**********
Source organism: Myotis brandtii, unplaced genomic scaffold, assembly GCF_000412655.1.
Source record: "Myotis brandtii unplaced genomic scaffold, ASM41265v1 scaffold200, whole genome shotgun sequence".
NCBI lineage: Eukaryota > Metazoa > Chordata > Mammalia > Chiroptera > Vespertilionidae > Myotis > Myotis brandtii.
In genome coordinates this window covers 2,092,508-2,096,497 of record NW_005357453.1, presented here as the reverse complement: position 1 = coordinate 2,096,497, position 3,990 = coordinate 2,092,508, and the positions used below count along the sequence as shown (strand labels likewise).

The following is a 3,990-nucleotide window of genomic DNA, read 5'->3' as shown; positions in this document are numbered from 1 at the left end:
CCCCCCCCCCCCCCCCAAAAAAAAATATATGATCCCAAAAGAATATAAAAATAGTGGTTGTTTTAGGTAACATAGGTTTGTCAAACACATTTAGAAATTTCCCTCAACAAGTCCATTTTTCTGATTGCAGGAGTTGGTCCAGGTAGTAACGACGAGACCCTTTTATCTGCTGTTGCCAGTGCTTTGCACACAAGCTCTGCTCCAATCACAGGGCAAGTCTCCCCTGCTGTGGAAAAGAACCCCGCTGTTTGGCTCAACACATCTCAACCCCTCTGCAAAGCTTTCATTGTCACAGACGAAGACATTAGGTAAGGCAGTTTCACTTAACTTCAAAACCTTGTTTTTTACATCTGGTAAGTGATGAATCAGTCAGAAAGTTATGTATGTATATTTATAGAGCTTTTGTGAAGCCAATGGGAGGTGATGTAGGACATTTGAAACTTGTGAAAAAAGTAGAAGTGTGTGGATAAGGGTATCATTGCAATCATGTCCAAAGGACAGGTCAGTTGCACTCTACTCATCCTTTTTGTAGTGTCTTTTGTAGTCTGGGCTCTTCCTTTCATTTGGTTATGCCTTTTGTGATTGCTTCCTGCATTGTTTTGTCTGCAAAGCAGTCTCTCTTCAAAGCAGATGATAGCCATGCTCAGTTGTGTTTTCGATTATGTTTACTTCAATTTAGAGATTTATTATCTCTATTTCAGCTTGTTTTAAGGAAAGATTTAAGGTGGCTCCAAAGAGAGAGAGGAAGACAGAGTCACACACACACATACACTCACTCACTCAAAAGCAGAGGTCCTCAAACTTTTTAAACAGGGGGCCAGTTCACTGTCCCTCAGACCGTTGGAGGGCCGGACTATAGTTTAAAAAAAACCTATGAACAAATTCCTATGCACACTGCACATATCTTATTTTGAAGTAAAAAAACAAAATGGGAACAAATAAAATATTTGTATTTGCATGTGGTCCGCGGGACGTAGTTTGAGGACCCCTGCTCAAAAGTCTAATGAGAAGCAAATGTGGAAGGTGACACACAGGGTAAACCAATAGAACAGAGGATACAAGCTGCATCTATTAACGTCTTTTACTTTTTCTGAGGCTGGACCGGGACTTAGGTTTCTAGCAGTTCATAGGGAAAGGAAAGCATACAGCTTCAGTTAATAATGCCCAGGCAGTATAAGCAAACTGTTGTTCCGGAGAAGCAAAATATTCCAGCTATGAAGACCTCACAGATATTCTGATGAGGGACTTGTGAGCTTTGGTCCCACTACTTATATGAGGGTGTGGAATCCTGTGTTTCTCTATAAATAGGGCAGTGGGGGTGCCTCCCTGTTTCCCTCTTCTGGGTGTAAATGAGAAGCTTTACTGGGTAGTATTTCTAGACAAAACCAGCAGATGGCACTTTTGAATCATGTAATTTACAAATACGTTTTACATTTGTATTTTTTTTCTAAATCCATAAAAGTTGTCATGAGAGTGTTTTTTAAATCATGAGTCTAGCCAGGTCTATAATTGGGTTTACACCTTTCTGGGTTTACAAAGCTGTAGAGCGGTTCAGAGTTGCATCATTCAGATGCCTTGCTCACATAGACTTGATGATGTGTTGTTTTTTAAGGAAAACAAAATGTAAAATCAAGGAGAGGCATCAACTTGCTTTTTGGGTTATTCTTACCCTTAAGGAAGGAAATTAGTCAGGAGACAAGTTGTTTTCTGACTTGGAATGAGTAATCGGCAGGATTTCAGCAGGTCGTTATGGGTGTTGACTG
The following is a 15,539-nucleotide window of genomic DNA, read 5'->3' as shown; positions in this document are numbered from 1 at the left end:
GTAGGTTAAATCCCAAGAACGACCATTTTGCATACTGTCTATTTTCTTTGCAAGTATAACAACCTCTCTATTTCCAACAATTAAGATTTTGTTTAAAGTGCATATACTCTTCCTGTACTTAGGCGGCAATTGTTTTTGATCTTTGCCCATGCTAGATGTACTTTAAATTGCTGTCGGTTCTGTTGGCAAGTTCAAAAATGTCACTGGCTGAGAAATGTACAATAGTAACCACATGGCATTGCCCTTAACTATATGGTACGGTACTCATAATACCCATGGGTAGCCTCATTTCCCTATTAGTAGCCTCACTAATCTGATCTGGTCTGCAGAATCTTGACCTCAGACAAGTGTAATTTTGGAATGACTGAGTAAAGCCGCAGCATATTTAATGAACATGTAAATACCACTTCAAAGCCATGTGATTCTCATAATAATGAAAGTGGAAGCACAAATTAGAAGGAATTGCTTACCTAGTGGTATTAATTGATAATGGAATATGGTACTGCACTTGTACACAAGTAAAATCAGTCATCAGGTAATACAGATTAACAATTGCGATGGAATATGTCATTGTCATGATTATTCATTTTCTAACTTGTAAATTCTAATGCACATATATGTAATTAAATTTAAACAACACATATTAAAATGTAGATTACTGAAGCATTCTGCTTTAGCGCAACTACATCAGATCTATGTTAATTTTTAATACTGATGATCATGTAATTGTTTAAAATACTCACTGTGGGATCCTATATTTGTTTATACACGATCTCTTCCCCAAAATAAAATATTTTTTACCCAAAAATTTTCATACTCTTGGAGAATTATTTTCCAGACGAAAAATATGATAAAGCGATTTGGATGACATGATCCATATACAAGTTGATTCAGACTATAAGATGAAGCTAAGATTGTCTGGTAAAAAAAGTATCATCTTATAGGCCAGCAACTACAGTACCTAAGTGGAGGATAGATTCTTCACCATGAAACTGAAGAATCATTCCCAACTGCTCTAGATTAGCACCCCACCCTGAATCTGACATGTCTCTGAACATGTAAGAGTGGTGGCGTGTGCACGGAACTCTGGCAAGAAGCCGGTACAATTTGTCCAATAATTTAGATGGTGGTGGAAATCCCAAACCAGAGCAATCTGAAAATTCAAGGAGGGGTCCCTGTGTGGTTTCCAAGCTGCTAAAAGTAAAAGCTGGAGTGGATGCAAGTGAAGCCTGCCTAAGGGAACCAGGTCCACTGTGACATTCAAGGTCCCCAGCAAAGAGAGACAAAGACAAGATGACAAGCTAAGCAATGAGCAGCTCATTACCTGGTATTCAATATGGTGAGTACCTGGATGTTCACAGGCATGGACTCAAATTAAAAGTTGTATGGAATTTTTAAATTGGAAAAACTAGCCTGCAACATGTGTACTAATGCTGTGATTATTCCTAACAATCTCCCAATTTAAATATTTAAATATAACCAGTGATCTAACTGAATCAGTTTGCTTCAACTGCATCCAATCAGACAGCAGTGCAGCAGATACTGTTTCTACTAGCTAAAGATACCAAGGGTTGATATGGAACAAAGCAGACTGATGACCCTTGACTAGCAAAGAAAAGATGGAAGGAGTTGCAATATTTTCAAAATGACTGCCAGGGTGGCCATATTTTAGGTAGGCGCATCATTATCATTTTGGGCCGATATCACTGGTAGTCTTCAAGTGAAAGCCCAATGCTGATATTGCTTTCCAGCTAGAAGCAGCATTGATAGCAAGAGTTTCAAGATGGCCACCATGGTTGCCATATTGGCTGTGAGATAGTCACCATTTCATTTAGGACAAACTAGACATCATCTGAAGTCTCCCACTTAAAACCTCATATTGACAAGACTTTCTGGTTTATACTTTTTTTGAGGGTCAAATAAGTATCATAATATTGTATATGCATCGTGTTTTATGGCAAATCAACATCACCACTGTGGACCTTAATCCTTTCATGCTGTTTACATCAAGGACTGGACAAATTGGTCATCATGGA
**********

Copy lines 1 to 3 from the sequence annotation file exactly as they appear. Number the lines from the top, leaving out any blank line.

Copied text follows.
Source organism: Myotis brandtii, unplaced genomic scaffold, assembly GCF_000412655.1.
Source record: "Myotis brandtii unplaced genomic scaffold, ASM41265v1 scaffold200, whole genome shotgun sequence".
NCBI lineage: Eukaryota > Metazoa > Chordata > Mammalia > Chiroptera > Vespertilionidae > Myotis > Myotis brandtii.